I thought of the connection between high achievers recently since I had a difficult decision to make. My wife and I got into the direct-sales industry through an incredible company called, AdvoCare, only 4-5 months prior to this writing. We did so after first enjoying the benefits of using the AdvoCare nutritional products. They were fantastic and literally changed my life and the life of my wife. Our health has not been so good since decades before. In determining that we would try representing AdvoCare we agreed to give it 3-6 months of effort. If the company, the products and the income were worth continued effort after that then we’d certainly give it.

A trip to AdvoCare Success School in Dallas, Texas in mid-February is fast approaching. Finances are tight. And if I am to go to Success School I’d first have to determine, in conjunction with my wife, that we did want to continue working AdvoCare as a business. And secondly, I’d have to figure out how to pay for the trip. Because though my company, Total Broadcasting Service, is and has always been profitable in its 8 years and my wife makes a good living outside of our company, the economy of 2009-2011 impacted us to the tune of high credit card debts. And catching up is tough. A trip to Dallas and two-day hotel stay would just mean more credit card debt.

We made the decision to go, to make the trip, to incur the debt and to continue to help people by introducing more and more of them to AdvoCare, in part because of my belief in our friends who got us into AdvoCare. (I’m not sure they’d want me to use their name’s publicly here. So I won’t. But contact me and I’ll tell you all about them) My friend, to whom I refer is someone I’ve known since shortly after he got out of college. In age, he’s about 10 years my junior. I worked with him for several years at the same company. I only met his wife in the past year. But it’s clear that she, like him is special. And I intend to benefit from the association. I intend to be taken up in their wake and pretty soon make my own wake.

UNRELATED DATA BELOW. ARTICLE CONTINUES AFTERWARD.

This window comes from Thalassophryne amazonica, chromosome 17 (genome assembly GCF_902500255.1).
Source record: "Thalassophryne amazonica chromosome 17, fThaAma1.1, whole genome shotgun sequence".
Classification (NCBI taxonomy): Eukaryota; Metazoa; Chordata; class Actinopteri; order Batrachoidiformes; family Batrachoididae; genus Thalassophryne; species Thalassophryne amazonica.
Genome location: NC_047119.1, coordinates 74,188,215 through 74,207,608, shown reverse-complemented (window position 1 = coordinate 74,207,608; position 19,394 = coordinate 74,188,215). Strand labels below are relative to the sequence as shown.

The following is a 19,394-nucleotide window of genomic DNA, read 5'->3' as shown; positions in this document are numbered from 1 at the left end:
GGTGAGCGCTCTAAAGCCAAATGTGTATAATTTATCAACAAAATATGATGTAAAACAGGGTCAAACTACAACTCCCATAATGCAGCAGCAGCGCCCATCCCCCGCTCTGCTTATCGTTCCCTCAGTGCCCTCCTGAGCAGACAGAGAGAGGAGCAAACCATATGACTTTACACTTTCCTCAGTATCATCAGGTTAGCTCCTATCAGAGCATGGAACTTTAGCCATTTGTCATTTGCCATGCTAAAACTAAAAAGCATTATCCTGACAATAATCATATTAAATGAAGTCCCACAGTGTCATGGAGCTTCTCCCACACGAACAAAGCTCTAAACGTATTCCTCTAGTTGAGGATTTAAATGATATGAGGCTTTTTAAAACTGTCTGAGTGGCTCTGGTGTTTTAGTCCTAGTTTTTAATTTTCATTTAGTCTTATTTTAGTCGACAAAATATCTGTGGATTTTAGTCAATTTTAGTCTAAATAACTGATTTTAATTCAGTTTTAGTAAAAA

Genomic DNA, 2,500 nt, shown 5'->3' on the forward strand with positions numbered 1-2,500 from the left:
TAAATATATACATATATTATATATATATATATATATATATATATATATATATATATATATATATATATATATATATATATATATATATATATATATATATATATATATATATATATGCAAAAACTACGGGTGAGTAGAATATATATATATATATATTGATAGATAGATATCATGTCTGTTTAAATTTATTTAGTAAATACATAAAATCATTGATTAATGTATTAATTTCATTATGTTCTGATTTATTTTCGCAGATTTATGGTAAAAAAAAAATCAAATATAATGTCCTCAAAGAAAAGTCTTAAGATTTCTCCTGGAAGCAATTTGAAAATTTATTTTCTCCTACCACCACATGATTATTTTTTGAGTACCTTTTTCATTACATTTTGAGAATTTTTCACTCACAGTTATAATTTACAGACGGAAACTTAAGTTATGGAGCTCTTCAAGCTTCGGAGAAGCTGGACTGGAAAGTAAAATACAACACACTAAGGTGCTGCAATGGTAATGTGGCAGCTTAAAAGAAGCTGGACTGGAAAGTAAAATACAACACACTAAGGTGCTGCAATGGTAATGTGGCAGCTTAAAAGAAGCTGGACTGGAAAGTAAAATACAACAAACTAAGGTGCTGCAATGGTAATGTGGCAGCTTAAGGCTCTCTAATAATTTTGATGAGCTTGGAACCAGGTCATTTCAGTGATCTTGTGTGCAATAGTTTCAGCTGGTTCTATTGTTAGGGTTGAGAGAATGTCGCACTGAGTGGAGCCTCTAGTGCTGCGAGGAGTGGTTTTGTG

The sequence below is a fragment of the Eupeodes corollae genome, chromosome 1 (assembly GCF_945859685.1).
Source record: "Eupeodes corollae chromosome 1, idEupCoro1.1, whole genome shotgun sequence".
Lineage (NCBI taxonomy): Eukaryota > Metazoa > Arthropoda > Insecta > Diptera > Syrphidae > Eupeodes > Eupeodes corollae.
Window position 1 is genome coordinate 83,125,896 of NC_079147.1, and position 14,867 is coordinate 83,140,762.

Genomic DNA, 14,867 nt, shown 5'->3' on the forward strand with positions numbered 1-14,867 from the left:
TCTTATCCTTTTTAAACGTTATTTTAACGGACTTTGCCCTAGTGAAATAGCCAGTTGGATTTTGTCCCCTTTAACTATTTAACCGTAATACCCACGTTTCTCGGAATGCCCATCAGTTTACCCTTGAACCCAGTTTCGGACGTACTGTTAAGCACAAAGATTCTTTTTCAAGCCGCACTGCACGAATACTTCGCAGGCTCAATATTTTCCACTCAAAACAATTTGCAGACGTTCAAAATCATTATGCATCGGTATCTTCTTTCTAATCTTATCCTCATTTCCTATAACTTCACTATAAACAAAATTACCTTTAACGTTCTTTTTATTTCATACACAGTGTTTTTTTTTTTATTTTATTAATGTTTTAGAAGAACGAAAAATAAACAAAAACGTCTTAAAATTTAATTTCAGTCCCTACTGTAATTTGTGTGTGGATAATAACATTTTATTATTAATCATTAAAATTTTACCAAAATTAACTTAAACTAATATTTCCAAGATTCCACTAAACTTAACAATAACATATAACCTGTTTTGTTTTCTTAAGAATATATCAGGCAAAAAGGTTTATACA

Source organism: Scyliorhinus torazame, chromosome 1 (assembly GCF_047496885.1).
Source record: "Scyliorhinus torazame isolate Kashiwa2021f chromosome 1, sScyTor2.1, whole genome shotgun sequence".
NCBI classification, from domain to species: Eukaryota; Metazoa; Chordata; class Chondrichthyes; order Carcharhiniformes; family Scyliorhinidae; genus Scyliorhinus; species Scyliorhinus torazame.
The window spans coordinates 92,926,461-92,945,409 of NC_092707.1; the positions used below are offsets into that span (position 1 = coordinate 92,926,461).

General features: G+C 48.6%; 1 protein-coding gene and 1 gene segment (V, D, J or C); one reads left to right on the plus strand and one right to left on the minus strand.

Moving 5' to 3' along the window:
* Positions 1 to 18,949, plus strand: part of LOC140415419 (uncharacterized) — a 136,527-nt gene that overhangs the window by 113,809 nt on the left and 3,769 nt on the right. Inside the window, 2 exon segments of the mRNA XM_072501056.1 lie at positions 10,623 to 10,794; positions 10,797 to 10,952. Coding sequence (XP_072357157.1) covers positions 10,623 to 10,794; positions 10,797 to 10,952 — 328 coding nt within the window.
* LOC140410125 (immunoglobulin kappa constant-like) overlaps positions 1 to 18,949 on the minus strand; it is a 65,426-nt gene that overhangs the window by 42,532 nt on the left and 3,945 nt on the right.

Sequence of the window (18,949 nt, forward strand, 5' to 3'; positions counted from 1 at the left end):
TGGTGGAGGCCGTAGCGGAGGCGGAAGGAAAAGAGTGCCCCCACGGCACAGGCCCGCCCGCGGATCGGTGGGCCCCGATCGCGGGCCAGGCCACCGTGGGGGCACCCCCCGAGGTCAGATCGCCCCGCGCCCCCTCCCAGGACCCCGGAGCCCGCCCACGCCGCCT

My wife and I live what most would term an upper middle class lifestyle. But we can do a lot better. By better I mean more income, more vacation time, more money to help our grown kids, more time and money to help and care for more people, and a freedom to do things we cannot currently envision. My friend may not be Thomas Edison or Henry Ford or Charles Lindbergh. But then again. He might be. And if he is I intend to gain from it.

Some cliche`s come to mind: Familiarity breeds contempt. And A prophet is never known in his own land. Too often we allow familiarity to blind us to a person’s true greatness and thus deny ourselves of that which is great about a person because we know what aspects about them or their history aren’t great. When you do so you only hurt yourself.

Thanks for listening. Comments are welcome.